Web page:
Not saying the ISPs aren't sucking. But this guys words need to be taken with a grain of salt. He's not out trying to help the consumer.

  • by Bengie (1121981) on Tuesday May 06, 2014 @10:34AM (#46928503)

    But why are they peering with them if there are better routes available?

    ISPs hold a monopoly on their customers, there is no other way to get to their network.

  • by fullback (968784) on Tuesday May 06, 2014 @10:38AM (#46928545)

    I just spent three weeks in the U.S.

    The internet service was like being in a third-world country, but no one would believe it if you told them.

  • by pla (258480) on Tuesday May 06, 2014 @10:48AM (#46928677) Journal
    ISPs hold a monopoly on their customers, there is no other way to get to their network.

    ISPs only have customers because of peerage agreements that let their customers get to the rest of the internet.

    Any two-bit ISP (and in this context, that includes even the likes of Comcast) that thinks they can twist L3's arm has one hell of a nasty surprise waiting for them when their current contracts expire. This doesn't work quite the same as not getting to see this week's episode of Glee because of a pissing contest between cable companies and content providers - A week where Comcast customers can't get to Por... er... Google, means a week where Comcast loses half its customer base.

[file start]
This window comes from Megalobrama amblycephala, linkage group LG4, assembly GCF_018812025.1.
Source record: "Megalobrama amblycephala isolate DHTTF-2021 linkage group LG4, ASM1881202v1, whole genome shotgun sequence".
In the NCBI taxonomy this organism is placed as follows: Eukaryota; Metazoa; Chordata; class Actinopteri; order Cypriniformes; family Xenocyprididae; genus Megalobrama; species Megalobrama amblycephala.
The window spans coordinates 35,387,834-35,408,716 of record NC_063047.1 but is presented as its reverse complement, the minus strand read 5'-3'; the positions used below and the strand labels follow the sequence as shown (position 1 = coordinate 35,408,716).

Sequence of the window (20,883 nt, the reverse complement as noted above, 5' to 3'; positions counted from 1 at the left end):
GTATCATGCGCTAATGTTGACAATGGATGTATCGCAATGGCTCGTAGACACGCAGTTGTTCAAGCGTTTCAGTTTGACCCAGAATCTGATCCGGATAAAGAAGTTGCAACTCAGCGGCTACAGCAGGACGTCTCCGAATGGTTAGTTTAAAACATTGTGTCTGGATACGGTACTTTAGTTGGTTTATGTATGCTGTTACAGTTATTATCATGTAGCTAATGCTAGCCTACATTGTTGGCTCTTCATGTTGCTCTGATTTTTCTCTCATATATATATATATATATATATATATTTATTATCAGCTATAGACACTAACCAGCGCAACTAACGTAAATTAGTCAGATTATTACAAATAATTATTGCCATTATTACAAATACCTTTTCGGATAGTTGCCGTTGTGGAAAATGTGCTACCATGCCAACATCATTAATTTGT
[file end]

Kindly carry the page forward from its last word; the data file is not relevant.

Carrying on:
• by Lumpy (12016) on Tuesday May 06, 2014 @10:51AM (#46928711) Homepage

    90% of comcast customers are held hostage, they CANT GO ANYWHERE ELSE for internet.
    This is what happens when you have a government sponsored and allowed monopoly.

  • by Archangel Michael (180766) on Tuesday May 06, 2014 @10:54AM (#46928741) Journal

    ISPs think that they offer "high speed", and they do, but only on the "last mile". They think that last mile is the only thing that counts as a metric.

    What good is a phone call if you are unable to speak?